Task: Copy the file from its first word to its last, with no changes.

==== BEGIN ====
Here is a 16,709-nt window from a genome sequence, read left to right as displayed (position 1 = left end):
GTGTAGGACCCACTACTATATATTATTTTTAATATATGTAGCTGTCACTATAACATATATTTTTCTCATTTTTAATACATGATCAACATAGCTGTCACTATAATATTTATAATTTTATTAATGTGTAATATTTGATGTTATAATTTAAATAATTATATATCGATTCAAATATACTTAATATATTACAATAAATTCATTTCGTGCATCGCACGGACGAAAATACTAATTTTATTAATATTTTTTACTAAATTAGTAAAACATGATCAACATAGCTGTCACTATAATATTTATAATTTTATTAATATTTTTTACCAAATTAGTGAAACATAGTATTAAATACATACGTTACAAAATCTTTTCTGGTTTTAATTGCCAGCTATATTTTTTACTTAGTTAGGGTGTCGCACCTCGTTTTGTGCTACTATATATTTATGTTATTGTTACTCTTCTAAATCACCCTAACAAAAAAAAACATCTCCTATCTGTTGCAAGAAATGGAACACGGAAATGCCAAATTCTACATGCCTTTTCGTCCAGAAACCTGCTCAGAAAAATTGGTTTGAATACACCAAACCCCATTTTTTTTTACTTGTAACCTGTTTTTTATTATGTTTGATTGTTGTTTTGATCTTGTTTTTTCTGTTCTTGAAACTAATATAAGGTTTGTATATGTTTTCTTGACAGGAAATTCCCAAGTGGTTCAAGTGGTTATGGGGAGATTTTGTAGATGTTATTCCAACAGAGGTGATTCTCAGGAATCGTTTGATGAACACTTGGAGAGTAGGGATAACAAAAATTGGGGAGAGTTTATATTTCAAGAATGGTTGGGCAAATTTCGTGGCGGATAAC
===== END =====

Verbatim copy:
Here is a 16,709-nt window from a genome sequence, read left to right as displayed (position 1 = left end):
GTGTAGGACCCACTACTATATATTATTTTTAATATATGTAGCTGTCACTATAACATATATTTTTCTCATTTTTAATACATGATCAACATAGCTGTCACTATAATATTTATAATTTTATTAATGTGTAATATTTGATGTTATAATTTAAATAATTATATATCGATTCAAATATACTTAATATATTACAATAAATTCATTTCGTGCATCGCACGGACGAAAATACTAATTTTATTAATATTTTTTACTAAATTAGTAAAACATGATCAACATAGCTGTCACTATAATATTTATAATTTTATTAATATTTTTTACCAAATTAGTGAAACATAGTATTAAATACATACGTTACAAAATCTTTTCTGGTTTTAATTGCCAGCTATATTTTTTACTTAGTTAGGGTGTCGCACCTCGTTTTGTGCTACTATATATTTATGTTATTGTTACTCTTCTAAATCACCCTAACAAAAAAAAACATCTCCTATCTGTTGCAAGAAATGGAACACGGAAATGCCAAATTCTACATGCCTTTTCGTCCAGAAACCTGCTCAGAAAAATTGGTTTGAATACACCAAACCCCATTTTTTTTTACTTGTAACCTGTTTTTTATTATGTTTGATTGTTGTTTTGATCTTGTTTTTTCTGTTCTTGAAACTAATATAAGGTTTGTATATGTTTTCTTGACAGGAAATTCCCAAGTGGTTCAAGTGGTTATGGGGAGATTTTGTAGATGTTATTCCAACAGAGGTGATTCTCAGGAATCGTTTGATGAACACTTGGAGAGTAGGGATAACAAAAATTGGGGAGAGTTTATATTTCAAGAATGGTTGGGCAAATTTCGTGGCGGATAAC